The State of Prefabrication in Canada
Craig Mitchell, BlackBox Offsite Solutions
Canada has a long-standing history of using prefabricated construction methods. As early as 1905, B.C. Mills developed some of the first known prefabricated structures, which were shipped across Western Canada and used as banks and portable classrooms. With the growing need for affordable housing, the emphasis on sustainability and green buildings, and the supply and demand pressures in the construction industry, the push towards industrialization and prefabrication in Canada is becoming increasingly necessary. The recent government policies aimed at boosting economic recovery, such as infrastructure spending and expanded immigration, further escalate the demand for housing and construction.
The construction industry is known for being a laggard in terms of productivity. According to a report by McKinsey Global Institute, the sector’s labour productivity growth averaged just 1% per year over the past 20 years, compared to nearly 3% growth for the world economy and nearly 4% growth for the manufacturing sector. Canada is facing similar challenges, with construction employment expected to rise by almost 6% over the next decade. This is despite the need to replace nearly 260,000 workers, who are retiring, and the aging labour force in the construction industry. The industry is also facing low productivity, a lack of attractiveness as a career path, and a poor reputation.
To overcome these challenges, Canada must embrace innovation and look to construction technology and modern methods of construction (MMC) to solve the housing and construction crisis. Other countries, such as the UK, Japan, Sweden, Germany, and the Netherlands, have already embraced prefabrication technology and have seen success. In Canada, it is time to follow suit and embrace prefabrication as a solution to the housing and construction crisis.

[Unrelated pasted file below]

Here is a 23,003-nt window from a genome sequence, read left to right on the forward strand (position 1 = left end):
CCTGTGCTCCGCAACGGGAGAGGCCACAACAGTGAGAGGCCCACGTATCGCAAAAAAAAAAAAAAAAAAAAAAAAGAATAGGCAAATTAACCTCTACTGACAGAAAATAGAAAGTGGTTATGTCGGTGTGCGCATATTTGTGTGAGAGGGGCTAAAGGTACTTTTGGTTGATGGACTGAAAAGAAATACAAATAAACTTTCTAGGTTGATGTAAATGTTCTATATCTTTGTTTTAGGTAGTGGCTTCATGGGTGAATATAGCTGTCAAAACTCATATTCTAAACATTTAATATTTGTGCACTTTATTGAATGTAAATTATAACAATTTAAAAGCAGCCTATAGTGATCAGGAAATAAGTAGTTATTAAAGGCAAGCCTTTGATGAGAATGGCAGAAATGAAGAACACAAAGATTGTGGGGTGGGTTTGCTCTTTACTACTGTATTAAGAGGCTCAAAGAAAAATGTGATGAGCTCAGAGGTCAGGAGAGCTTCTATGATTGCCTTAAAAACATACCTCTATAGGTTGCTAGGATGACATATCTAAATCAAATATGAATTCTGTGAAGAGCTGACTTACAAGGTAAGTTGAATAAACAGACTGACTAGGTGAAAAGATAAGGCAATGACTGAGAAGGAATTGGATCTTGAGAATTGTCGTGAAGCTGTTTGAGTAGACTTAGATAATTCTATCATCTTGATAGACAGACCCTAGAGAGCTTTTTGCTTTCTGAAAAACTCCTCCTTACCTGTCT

This report aims to examine the status of the prefabrication market in Canada and explore the current market dynamics, drivers, and barriers to adoption that are present for mass timber, panelization, and modular construction. The report provides recommendations and challenges the government, stakeholders, and industry to commit to prefabrication and stimulate discussion on the more effective use of offsite construction. By doing so, Canada can overcome the challenges faced by the construction industry, such as low productivity, an aging labour force, and a lack of affordable housing, and secure a better future for the country.
In conclusion, the adoption of prefabrication technology and MMC in Canada is necessary to overcome the challenges faced by the construction industry and secure a better future for the country. The government, stakeholders, and industry must commit to prefabrication and stimulate discussion on the more effective use of offsite construction to ensure that Canada can continue to grow and develop while addressing the critical issues facing the construction industry.
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